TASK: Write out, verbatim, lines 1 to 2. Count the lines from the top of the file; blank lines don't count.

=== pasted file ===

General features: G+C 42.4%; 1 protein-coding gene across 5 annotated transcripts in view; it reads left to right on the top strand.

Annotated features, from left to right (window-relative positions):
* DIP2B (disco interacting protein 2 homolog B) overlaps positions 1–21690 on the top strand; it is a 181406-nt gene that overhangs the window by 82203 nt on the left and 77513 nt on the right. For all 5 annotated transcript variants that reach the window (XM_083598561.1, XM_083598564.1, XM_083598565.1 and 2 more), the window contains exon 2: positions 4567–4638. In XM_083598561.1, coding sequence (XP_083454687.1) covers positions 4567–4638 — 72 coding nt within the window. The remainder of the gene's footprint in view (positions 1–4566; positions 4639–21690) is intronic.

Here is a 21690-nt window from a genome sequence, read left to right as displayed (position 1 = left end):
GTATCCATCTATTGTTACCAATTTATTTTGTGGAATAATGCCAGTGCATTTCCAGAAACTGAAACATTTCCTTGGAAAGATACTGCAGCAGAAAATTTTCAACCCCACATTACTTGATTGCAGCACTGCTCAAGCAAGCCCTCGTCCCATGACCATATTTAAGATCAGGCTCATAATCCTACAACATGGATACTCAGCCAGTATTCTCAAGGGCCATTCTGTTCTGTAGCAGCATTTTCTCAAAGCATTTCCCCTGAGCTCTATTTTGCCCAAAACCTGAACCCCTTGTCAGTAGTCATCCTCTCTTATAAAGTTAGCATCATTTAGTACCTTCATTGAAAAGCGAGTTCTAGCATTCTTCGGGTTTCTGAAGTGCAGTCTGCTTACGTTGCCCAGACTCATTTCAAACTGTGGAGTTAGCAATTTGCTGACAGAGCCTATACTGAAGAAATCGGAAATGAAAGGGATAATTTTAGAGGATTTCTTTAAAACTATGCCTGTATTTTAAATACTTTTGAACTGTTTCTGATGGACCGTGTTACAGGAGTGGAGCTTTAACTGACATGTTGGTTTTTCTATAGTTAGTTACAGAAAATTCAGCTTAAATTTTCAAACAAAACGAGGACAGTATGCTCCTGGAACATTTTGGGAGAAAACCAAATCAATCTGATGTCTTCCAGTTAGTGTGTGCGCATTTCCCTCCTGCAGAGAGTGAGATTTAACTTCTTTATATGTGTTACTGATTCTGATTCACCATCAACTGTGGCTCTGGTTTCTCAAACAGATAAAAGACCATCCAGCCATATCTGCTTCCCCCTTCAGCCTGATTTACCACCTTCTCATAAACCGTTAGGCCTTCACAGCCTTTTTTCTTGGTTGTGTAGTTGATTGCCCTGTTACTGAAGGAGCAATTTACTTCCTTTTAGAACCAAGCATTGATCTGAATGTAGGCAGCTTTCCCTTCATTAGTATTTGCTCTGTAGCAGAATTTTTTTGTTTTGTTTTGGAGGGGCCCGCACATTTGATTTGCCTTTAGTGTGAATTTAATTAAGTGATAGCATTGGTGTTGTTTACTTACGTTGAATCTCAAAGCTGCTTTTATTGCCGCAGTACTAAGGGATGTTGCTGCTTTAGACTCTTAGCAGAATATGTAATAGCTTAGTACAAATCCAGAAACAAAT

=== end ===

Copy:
General features: G+C 42.4%; 1 protein-coding gene across 5 annotated transcripts in view; it reads left to right on the top strand.

Annotated features, from left to right (window-relative positions):